Scientifically speaking, glutamine is one of the 20 amino acids formed by the human body. It is considered a non-essential amino acid because it can be derived from glutamic acid, another member of the amino acid family. Both glutamine and glutamic acid can be found in protein-rich foods such as beans, red meat, nuts and fish. The body uses this amino acide to improve mental function, control blood sugar levels and maintain muscle mass, among other applications.
As a supplement, glutamine is seen as both a "brain food" and a muscle mass enhancer for body builders. Physicians have been known to use it for the treatment of alcoholism, mild depression and muscle-wasting conditions such as Huntington's disease. Glutamine is actually the most common free-form amino acid found floating in muscle tissues. During times of stress, the body may draw it away from the muscles in order to bolster the immune system or prevent blood sugar reactions. This is why many bodybuilders and other proponents of supplements often add daily doses of glutamine to maintain good muscle health.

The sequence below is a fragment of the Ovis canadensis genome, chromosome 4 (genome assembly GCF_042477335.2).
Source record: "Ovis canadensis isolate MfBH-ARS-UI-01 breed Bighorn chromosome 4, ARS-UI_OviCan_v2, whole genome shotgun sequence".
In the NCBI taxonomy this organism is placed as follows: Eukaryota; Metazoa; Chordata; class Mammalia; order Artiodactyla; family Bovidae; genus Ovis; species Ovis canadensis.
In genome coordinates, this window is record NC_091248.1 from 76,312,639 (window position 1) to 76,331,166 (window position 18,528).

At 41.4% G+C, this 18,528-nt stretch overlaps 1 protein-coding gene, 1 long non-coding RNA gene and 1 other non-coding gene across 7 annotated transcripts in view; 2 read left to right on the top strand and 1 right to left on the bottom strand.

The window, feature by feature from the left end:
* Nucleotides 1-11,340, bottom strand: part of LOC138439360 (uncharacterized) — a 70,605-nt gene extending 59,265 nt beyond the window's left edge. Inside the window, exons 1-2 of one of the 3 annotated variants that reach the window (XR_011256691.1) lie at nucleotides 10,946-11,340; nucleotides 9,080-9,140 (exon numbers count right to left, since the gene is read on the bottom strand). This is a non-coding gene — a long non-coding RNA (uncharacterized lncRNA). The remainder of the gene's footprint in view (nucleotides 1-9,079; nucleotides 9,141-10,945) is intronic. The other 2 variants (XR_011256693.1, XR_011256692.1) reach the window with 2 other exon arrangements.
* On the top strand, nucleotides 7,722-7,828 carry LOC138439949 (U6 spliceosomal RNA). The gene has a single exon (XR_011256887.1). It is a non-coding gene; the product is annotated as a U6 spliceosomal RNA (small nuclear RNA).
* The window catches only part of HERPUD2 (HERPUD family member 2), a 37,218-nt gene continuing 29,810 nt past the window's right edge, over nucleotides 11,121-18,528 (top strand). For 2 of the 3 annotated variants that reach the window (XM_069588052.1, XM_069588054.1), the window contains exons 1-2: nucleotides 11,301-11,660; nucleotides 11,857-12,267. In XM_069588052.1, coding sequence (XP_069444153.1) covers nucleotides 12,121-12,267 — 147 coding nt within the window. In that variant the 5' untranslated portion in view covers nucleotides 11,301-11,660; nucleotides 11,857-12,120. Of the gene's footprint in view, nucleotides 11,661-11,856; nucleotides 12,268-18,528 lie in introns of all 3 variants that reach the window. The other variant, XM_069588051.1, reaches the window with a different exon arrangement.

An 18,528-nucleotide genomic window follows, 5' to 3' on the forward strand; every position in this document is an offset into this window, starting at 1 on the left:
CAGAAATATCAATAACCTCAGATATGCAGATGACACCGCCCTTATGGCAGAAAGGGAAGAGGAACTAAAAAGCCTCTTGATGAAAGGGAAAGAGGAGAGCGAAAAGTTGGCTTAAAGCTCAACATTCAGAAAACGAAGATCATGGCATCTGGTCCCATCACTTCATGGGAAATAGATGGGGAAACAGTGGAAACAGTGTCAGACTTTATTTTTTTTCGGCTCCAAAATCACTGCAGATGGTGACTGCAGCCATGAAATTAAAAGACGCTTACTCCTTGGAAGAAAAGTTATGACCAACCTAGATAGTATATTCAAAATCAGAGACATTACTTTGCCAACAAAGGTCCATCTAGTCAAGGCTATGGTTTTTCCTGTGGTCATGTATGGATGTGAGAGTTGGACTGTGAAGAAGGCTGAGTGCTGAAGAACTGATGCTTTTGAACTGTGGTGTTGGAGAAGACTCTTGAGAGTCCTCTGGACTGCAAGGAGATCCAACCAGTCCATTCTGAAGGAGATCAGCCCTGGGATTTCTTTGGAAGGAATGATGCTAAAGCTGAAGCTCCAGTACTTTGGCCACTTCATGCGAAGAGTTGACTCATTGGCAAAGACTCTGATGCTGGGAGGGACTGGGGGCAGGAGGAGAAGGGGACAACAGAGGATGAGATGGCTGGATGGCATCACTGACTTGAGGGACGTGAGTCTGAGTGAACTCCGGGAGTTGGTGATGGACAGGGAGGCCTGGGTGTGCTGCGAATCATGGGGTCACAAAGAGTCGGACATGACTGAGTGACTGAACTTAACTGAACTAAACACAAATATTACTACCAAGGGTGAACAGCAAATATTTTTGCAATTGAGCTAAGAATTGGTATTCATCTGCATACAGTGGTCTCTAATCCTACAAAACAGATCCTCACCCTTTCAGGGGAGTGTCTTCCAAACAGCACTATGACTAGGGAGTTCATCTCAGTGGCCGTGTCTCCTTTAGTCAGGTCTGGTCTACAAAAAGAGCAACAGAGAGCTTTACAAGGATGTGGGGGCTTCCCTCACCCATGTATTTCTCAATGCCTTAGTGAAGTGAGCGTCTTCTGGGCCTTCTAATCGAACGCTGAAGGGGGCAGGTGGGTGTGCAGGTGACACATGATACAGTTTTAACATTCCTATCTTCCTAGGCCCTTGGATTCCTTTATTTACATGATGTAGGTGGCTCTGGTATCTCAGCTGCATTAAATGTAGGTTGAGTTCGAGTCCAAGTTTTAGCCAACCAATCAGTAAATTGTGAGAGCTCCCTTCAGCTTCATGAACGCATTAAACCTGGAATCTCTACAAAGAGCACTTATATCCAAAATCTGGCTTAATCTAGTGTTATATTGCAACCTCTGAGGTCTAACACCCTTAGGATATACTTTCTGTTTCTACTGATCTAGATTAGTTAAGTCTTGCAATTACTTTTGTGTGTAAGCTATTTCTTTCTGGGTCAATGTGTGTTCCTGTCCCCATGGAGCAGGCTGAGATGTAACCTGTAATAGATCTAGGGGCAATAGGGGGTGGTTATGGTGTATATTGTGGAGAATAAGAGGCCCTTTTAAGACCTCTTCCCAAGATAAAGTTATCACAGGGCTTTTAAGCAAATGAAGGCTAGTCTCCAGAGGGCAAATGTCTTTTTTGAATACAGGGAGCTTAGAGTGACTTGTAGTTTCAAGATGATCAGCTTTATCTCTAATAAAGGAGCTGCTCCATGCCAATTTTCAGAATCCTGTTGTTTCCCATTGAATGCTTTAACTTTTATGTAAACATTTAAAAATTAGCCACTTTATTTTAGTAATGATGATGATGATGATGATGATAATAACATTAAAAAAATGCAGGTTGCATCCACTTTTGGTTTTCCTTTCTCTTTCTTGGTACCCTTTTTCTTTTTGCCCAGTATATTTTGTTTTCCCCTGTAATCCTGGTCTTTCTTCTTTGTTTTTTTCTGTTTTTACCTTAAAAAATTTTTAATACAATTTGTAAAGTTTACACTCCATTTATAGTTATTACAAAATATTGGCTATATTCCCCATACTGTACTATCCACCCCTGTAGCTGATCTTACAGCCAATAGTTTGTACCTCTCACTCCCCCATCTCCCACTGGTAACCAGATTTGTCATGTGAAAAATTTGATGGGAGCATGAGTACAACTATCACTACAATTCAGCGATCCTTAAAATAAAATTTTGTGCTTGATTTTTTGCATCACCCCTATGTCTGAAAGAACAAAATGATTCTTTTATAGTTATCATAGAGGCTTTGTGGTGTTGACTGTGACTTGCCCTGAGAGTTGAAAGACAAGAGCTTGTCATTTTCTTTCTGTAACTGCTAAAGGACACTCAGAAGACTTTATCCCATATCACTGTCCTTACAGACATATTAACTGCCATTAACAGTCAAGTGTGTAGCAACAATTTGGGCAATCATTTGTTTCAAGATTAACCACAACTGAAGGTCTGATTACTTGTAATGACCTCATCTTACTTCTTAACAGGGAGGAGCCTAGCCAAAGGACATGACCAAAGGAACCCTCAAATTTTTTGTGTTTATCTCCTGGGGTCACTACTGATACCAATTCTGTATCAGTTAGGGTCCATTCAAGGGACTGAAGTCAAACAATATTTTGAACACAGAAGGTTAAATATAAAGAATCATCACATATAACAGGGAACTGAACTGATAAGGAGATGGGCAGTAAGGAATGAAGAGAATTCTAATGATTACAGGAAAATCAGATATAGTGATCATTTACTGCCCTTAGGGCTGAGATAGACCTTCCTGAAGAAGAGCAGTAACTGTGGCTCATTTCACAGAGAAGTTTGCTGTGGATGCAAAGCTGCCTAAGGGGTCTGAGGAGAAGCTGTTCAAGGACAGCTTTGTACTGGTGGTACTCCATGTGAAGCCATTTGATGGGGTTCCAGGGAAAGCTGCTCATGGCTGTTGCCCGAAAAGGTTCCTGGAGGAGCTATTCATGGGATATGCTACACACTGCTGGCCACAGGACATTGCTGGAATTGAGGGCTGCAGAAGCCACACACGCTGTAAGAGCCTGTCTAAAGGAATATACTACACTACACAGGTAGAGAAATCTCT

The average diet provides anywhere from 5 to 8 grams of glutamine a day. It would not be unusual for bodybuilders in training to boost this level to 10 grams or more with supplements. Others who need to control their blood sugar levels may also benefit from additional amounts of this amino acid. Some non-scientific studies suggest that it may also help improve mental function, because the body naturally uses it to transport nitrogen to the brain and nervous system.
The human body does require a daily intake of glutamine, so the use of supplements is not generally seen as harmful or unnecessary. Higher doses may cause unpleasant side effects such as diarrhea, but most healthy bodies can safely assimilate the excess amino acid. Supplemental glutamine simply remains suspended in muscle tissue unless drawn away for other uses by the body. Some people also discover that higher levels reduce their desire for sweets or between-meal snacks.